Then the Fusion came out. While others scoffed and pointed to The Onion, I purchased one and discovered that, yes, it’s even better. It cleans itself from being run under a faucet (or under the showerhead) and it has not yet cut me even once.

    I don’t know about your face but if you shave your head? Try a Fusion. It’s awesome.

    • I shave the area around my beard only (ie neck, under the chin and a bit of the sparse spots on my cheeks), so I’m a relatively limited user, but I’ve stubbornly refused to move past the Mach3.

      I am one of those people that carefully washes and dries the razor so, combined with twice-weekly shaving, I use a new cartridge only every six months or so.

  2. Like Jaybird, I have a fusion, with five blades in the head and a sixth for nipping out stubble under the nostrils. Worse, I have the battery-powered vibrating kind. This thing is so smooth that when the blades are new, I could shave my face while it’s dry. I’m cheap and will keep re-using the head until I cut myself on one of the dulled blades, but that’s my own fault and not the manufacturer’s.

    I suspect the reason why it can do this is a combination of the blades getting thinner and therefore sharper, while at the same time reducing the angle of attack in the blade mounting to slice through the stubble just a micrometer at a time.

    The optimal number of blades is whatever it takes for me to be comfortable and unbled when shaving dry. Right now, that number is five. But if six or seven thinner, and shallower blades will produce an even better result, then my neck and Jaybird’s head will be even happier and the Onion can suck it.

  3. > 1) What is the meet and proper number of blades for a razor?

    Depends really on what you’re shaving, but three seems adequate and the blades are ridiculously expensive. I still use my Sensor Excel on my face, and that’s just two blades and I don’t care.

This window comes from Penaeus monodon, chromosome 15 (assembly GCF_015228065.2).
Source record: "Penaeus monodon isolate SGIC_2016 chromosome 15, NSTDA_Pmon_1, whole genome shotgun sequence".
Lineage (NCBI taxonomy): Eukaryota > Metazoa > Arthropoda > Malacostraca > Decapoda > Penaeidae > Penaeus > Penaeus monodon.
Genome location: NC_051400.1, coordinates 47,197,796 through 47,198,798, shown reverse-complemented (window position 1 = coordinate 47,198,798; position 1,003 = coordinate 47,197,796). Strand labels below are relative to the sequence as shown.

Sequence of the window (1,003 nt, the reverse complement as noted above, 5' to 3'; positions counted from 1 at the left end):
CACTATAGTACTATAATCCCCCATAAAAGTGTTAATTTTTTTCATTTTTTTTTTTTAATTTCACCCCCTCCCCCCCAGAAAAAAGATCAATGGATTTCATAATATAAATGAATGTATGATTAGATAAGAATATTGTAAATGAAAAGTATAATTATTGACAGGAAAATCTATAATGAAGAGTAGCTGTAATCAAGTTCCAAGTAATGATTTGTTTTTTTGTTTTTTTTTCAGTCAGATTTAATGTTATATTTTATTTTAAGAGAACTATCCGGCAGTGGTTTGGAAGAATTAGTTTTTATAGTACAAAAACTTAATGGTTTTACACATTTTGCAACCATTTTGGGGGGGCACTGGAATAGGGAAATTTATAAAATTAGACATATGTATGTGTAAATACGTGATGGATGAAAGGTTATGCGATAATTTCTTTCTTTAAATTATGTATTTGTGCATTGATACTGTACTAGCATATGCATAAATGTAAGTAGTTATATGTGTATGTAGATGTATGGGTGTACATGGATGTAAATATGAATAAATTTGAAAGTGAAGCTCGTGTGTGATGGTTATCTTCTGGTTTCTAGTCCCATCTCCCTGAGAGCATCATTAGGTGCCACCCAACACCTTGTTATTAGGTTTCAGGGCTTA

> 2) What other products hit a nice sweet spot where
    > they had been perfected by just the right amount of
    > tinkering, only to be ruined by going too far?

    The problem with this question is that there is only one right answer, and if you get the wrong one you’ve gone too far or you haven’t tinkered enough with your brain. I’m thinking about it. I think I need another beer first.

  4. When I use a manual shaver, I use just a single blade that I buy, usually a generic one, and it seems to work well, except for all the times I cut myself. The cuts aren’t bad, but they take quite a long time to stop bleeding.

    I’ve actually never tried a manual razor with more than one blade, so I can’t compare. But I just recently (a month ago) purchased an electric one that I’m amazed how well it works. It’s quite, it shaves closer than even a manual blade (my prior experience had been that electric razors were convenient, but didn’t shave as closely), and you can even run it under water to clean it out. It cost about $60, but appears to have been worth it, at least if it lasts a few years.

  5. I once got caught up in reading about shaving on the internet and ended up switching from disposable razors with their multiple blades to a safety razor, a shaving brush, and old-man smelling shaving soaps and creams. Kids, don’t do what I did. Stay away from shaving blogs. Yes, they exist. No, don’t google them.